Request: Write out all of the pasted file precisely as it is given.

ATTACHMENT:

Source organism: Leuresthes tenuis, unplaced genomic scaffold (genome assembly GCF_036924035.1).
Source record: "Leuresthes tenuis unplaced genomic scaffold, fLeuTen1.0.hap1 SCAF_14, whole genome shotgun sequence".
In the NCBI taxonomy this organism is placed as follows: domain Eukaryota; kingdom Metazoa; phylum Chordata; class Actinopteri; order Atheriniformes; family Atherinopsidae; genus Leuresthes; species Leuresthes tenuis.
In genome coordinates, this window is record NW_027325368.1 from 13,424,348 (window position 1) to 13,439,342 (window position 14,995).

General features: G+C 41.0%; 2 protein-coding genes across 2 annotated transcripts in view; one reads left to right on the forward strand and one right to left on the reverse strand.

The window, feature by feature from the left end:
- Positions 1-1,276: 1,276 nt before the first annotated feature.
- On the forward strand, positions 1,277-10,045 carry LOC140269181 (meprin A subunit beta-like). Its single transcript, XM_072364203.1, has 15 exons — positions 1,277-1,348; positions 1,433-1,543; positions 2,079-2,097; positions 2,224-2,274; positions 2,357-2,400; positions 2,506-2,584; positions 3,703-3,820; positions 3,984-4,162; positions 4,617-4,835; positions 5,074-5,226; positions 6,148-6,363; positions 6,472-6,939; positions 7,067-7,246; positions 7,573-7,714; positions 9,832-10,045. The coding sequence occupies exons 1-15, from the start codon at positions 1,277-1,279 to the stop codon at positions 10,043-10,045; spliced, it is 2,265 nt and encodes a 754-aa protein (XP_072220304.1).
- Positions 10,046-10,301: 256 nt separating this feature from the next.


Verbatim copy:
Source organism: Leuresthes tenuis, unplaced genomic scaffold (genome assembly GCF_036924035.1).
Source record: "Leuresthes tenuis unplaced genomic scaffold, fLeuTen1.0.hap1 SCAF_14, whole genome shotgun sequence".
In the NCBI taxonomy this organism is placed as follows: domain Eukaryota; kingdom Metazoa; phylum Chordata; class Actinopteri; order Atheriniformes; family Atherinopsidae; genus Leuresthes; species Leuresthes tenuis.
In genome coordinates, this window is record NW_027325368.1 from 13,424,348 (window position 1) to 13,439,342 (window position 14,995).

General features: G+C 41.0%; 2 protein-coding genes across 2 annotated transcripts in view; one reads left to right on the forward strand and one right to left on the reverse strand.

The window, feature by feature from the left end:
- Positions 1-1,276: 1,276 nt before the first annotated feature.
- On the forward strand, positions 1,277-10,045 carry LOC140269181 (meprin A subunit beta-like). Its single transcript, XM_072364203.1, has 15 exons — positions 1,277-1,348; positions 1,433-1,543; positions 2,079-2,097; positions 2,224-2,274; positions 2,357-2,400; positions 2,506-2,584; positions 3,703-3,820; positions 3,984-4,162; positions 4,617-4,835; positions 5,074-5,226; positions 6,148-6,363; positions 6,472-6,939; positions 7,067-7,246; positions 7,573-7,714; positions 9,832-10,045. The coding sequence occupies exons 1-15, from the start codon at positions 1,277-1,279 to the stop codon at positions 10,043-10,045; spliced, it is 2,265 nt and encodes a 754-aa protein (XP_072220304.1).
- Positions 10,046-10,301: 256 nt separating this feature from the next.